I finish the grant, let the grant's officer know she can check it, fingers crossed we can submit before the end of the day. Do the last bits of prep (naked eggs and handouts) for the two hour class I'll teach at noon, grab my keys and the baggie with my crown in it and head out to the dentist and then the college.

The crown gets cemented back in while I contemplate adhesive chemistry (what would it take to make an adhesive that will stick well, but then be reversible??).  I dash to the college. I don't get in my door before crisis 1 presents itself.

Crisis 2 arrives just before class.
Crisis 3 arrives at the start of class (incredibly dysfunctional tech).
Crisis 4 sends an email while I'm in class. Can we talk? Yes.
Crisis 5 knocks on the door. Can you talk? Yes.

Grants officer finds a typo, fix it and it's ready. AAAGH.  Crisis 6: the file is scrambled. I pull back a previous version. And find another typo.

Crisis 7 calls. Can you talk? Sure. I'll be in your office in fifteen.

The phone rings and I — foolishly — answer it. It's someone who wants to talk about quantum mechanics and a paper I wrote. I say this isn't a good time. He persists. Really, this is a terrible time. Crisis 7 is now knocking on my door. I have to go now. He persists.

I hang up on him.

I apologized by email. It wasn't well received. Crisis 8 came and crisis 9 followed. And it was still Friday. But the grant narrative got fixed and submitted.

Also, it made me think about how I don't always think about what might be happening on the recipient's end when I send an email request or make a phone call.

Thursday, January 30, 2020

Real heat and true joy

I'm spending the night at the local shelter for families. My usual spot is on an airbed by the door - as portress. A statue of Mary and a large green plant screen some of the light from the parking lot, an Oriental folding screen gives me a bit of privacy from anyone in the hallway. I set my water bottle and phone on the window ledge, and leave my shoes in easy reach. The hall isn't heated, but I bring my sleeping bag and warm socks.

But when I arrived tonight, no bed by the door. Instead I've got a room with a door, and as the director pointed out before she left, "You have real heat!" Not a space heater, it's on a central system, complete with thermostat. (The families' quarters, I hasten to point out, are nicely climate controlled!) It's a storage space, with bins along the walls with supplies for the religious education program, and boxes of books on tables. But it has a picture of laughing Jesus on the wall, and a spot to put my glasses and phone. The real heat is a delight, but the real joy is that picture on the wall.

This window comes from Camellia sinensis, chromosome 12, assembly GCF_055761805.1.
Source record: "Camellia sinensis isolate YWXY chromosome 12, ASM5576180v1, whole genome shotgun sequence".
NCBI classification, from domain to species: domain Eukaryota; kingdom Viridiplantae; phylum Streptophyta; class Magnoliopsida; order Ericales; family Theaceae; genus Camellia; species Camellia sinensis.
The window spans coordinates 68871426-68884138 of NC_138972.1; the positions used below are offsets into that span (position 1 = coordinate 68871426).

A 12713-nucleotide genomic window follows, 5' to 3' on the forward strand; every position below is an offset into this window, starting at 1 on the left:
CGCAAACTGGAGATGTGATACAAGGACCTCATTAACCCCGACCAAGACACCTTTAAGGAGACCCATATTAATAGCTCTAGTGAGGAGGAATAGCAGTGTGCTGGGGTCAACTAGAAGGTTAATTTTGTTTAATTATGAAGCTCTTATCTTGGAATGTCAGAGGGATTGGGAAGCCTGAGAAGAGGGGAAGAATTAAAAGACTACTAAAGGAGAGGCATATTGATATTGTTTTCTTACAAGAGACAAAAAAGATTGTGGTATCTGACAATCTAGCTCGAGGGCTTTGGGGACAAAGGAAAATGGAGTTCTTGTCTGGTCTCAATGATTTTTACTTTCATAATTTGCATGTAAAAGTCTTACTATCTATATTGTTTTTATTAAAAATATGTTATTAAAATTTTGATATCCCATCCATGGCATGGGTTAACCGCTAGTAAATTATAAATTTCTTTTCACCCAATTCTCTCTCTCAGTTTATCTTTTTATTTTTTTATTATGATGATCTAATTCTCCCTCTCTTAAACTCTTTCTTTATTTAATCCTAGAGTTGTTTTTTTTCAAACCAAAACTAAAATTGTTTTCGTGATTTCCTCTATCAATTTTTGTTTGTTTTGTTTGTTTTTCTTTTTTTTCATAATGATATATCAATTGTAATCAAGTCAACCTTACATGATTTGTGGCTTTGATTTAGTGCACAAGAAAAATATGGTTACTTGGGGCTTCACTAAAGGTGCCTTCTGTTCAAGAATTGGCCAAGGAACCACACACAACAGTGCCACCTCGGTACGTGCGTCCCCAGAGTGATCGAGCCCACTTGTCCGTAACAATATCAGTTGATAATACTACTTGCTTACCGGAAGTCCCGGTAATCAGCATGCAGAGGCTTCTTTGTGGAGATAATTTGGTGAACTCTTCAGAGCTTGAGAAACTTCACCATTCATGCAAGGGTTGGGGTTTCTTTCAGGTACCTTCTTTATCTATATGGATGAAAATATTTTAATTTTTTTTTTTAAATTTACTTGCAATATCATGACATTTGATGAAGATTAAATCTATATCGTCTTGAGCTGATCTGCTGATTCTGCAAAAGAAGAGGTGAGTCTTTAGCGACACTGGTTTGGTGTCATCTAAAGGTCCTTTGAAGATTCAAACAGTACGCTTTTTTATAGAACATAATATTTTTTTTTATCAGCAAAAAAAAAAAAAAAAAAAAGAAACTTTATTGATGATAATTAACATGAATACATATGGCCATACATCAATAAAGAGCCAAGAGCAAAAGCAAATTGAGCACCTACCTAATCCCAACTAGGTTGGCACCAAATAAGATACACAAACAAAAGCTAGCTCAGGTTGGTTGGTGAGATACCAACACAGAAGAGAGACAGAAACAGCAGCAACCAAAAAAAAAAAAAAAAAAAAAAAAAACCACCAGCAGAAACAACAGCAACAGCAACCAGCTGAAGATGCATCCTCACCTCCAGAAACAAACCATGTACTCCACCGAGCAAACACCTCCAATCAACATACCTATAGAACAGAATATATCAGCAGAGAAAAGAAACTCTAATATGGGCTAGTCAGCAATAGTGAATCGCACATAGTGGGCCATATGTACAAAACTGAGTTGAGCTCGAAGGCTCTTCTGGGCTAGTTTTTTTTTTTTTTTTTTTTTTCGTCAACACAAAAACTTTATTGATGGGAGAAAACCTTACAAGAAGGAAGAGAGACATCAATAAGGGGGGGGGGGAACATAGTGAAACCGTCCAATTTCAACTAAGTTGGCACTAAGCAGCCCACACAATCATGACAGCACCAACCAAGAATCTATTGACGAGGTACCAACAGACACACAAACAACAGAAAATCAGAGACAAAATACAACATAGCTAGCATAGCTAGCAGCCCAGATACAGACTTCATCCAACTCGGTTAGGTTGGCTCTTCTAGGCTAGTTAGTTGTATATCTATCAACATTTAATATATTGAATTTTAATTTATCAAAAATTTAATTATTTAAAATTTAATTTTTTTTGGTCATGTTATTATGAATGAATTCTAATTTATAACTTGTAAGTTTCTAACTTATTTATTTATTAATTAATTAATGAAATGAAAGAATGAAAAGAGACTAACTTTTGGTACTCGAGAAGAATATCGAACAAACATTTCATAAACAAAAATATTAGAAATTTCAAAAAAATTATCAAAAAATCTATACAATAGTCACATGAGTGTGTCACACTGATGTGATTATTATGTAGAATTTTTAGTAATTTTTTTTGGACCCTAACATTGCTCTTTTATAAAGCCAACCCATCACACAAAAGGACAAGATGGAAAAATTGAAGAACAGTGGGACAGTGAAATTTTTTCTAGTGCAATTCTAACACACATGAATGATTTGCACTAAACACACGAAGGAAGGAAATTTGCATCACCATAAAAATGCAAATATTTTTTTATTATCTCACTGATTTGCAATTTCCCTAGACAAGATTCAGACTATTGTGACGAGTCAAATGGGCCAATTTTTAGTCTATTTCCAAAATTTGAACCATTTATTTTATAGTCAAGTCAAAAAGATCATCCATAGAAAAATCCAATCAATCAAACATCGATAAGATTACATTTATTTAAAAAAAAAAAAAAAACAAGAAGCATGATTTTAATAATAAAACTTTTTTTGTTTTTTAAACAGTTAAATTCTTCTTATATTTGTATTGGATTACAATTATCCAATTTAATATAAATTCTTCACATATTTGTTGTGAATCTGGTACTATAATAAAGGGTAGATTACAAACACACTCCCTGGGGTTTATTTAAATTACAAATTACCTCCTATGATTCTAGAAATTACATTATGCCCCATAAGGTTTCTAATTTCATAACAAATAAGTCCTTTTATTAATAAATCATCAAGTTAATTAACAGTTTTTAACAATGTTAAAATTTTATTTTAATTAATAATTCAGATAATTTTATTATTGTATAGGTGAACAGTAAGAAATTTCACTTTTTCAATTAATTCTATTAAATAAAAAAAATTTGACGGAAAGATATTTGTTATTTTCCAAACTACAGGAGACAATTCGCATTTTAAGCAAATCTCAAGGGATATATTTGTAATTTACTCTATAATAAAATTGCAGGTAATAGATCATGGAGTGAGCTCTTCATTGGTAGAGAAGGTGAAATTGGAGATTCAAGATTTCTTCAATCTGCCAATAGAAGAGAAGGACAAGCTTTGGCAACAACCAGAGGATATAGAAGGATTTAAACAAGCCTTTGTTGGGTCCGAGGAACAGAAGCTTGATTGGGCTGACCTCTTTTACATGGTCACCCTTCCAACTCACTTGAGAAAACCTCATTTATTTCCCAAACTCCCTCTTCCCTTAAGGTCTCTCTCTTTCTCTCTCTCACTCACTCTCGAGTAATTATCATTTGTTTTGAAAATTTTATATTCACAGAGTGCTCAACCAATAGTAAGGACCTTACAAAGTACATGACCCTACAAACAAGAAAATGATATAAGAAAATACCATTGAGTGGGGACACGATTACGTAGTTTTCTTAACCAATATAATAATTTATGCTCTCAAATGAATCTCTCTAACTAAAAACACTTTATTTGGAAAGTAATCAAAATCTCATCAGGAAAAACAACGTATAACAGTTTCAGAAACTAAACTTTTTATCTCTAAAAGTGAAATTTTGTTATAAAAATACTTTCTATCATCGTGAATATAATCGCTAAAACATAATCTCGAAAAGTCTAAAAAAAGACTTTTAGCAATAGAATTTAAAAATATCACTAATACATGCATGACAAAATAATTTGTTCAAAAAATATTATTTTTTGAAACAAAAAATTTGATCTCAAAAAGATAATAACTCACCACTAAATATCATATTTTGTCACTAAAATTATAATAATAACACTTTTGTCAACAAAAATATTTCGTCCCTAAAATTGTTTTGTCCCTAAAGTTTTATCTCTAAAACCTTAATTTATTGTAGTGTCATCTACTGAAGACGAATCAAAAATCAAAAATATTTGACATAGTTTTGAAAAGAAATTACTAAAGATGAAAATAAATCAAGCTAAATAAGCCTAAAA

Friday, January 03, 2020

Via media in the Catholic media

Massimo Faggioli, a professor of theology and religious studies at Villanova University just down the road, has a new article up at Commonweal. In "Dangerous Disconnects" he expresses concern about the ways that the formation of Catholic priests is disconnected from the broader intellectual world, as well as from the day to day lives of the laity. Likewise, he notes that academic theology is also
"..if seminary formation is too cut off from the real lives of Catholics, then I think (and I realize that I am generalizing here) the same can sometimes be said for academic theology. Yes, there are numerous examples of theologians who clearly have an ecclesial intentionality and do wonderful work for the people of God. It is not an issue of personal intentions, however, but of the systemic position of academic theology in an endangered Catholic intellectual ecosystem, one in which the magisterium and theologians in the academy also have to compete with the “teaching” found on Catholic blogs and websites and various other outlets."
I don't disagree with Faggioli's basic premise that seminary education and theology departments are too often disconnected from each other and from the lives of the faithful, but I take some issue with all Catholic blogs being rolled into one bundle and with their content described as "teaching" — which I'm certain is not meant as either a compliment nor as an assurance of orthodoxy. I write a (small) Catholic blog, I'm theologically trained at a Roman Catholic seminary and consider myself part of the Catholic intellectual ecosystem. I'm pretty sure I'm doing the work Faggioli is suggesting should be done.

Yes, I know, I have a limited audience compared to many blogs, but I'm not a single voice crying out in the wilderness and I write in other outlets as well. I've written books, contributed to larger blogs and written hundreds of columns for my archdiocesan paper. Currently active Catholic bloggers and writers with strong theological training are out there, including Mags Blackie, Fran Szpylczyn at There Will Be Bread, Mary Poust at Not Strictly Spiritual, Catholic Mom (which I found through Franciscan Mom), and Fr.Austin Fleming at A Concord Pastor Comments. Many more voices are active on Twitter and other social media platforms. The Catholic intellectual sphere is less of a monolith than Faggioli suggests and I wish Fagglioli's article had explored the Catholic intellectual and social media ecosystem a bit more deeply.

Still, I fear we are conceding the field to loud voices who indeed field dubious teaching and preach divisiveness rather than unity. Many of these sites are like train wrecks, it's hard to look away. I understand, I'm guilty of giving them clicks and browsing their Twitter feeds and wondering if we are in the same church (should priests be hawking ammunition on their web sites? Discuss!). Can Catholic Twitter stretch to be as catholic as the Church?